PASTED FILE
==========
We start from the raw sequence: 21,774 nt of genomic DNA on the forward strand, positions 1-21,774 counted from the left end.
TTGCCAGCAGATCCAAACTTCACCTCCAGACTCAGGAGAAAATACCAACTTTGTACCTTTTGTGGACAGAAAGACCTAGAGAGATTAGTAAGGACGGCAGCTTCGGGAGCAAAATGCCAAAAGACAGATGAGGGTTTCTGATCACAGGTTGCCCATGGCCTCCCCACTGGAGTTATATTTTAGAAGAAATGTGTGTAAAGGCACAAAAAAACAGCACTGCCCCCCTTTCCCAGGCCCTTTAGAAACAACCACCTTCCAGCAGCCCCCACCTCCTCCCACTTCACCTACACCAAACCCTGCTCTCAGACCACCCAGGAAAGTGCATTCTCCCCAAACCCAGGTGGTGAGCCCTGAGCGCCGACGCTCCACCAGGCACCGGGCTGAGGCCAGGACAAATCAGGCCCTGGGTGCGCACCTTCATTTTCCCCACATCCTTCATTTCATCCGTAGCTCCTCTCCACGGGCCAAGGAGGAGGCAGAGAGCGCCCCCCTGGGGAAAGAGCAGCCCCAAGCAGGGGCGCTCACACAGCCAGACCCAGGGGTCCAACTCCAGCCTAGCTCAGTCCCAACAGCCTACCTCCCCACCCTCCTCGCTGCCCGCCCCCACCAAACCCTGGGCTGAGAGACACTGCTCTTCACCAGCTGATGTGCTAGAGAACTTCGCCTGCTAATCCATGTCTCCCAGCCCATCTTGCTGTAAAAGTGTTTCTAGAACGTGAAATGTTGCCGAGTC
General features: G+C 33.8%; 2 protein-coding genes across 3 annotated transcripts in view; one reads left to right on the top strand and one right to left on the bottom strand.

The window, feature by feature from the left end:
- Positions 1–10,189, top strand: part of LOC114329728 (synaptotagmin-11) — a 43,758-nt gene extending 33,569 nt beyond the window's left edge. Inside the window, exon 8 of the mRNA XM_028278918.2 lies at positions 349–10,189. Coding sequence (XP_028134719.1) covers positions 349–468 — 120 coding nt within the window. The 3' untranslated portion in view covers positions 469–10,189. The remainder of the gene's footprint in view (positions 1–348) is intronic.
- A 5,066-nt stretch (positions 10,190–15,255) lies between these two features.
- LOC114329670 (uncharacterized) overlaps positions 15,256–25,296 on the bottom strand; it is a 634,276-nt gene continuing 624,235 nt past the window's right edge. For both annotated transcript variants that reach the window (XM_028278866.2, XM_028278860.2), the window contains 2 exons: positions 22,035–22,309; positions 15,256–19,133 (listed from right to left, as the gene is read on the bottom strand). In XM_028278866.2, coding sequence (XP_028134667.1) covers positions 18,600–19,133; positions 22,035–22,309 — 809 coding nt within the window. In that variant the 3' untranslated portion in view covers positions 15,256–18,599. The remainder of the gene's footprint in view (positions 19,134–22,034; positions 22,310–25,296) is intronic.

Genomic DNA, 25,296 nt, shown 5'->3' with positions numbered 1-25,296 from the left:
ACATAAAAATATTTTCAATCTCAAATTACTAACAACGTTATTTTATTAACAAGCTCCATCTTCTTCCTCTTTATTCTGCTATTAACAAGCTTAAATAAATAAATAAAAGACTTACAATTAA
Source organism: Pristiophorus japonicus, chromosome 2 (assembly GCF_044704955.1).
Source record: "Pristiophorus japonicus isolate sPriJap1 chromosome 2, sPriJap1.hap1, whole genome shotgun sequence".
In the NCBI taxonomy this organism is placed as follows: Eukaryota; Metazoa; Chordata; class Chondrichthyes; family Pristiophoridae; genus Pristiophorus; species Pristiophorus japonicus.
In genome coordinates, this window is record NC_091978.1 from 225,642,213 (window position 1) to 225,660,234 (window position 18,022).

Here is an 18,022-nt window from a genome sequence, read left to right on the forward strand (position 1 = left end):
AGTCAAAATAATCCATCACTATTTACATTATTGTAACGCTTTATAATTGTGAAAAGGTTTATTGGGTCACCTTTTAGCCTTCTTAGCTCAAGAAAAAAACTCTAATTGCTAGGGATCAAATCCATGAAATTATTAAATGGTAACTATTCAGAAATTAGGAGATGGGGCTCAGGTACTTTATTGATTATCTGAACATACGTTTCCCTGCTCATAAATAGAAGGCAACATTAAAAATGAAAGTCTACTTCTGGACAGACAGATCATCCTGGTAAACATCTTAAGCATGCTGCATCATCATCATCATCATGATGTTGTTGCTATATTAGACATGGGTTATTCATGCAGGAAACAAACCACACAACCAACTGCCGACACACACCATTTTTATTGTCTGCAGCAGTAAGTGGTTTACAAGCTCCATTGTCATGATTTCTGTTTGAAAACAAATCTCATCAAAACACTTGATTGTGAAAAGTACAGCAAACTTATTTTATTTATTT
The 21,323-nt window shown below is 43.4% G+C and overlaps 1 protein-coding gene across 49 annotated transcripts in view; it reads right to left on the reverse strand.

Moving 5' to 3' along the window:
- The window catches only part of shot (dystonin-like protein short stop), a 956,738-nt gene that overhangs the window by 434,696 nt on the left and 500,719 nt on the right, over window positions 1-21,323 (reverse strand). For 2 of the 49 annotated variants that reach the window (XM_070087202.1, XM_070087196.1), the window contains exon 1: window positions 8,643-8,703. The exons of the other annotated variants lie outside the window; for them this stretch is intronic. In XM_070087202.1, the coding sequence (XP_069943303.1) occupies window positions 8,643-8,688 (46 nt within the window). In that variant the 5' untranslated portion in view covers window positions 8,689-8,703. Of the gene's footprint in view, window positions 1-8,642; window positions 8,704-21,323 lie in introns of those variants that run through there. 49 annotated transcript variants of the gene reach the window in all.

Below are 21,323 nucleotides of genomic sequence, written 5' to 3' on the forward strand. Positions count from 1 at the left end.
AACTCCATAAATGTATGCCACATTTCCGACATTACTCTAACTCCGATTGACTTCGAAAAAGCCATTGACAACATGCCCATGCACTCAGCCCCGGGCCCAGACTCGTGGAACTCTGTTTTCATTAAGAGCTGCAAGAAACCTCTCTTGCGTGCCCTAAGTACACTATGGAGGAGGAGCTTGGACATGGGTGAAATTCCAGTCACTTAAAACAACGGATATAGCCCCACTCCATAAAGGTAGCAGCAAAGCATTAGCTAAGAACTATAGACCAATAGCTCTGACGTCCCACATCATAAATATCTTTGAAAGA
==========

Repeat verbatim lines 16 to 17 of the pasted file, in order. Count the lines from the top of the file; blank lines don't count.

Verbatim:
The 21,323-nt window shown below is 43.4% G+C and overlaps 1 protein-coding gene across 49 annotated transcripts in view; it reads right to left on the reverse strand.

Moving 5' to 3' along the window: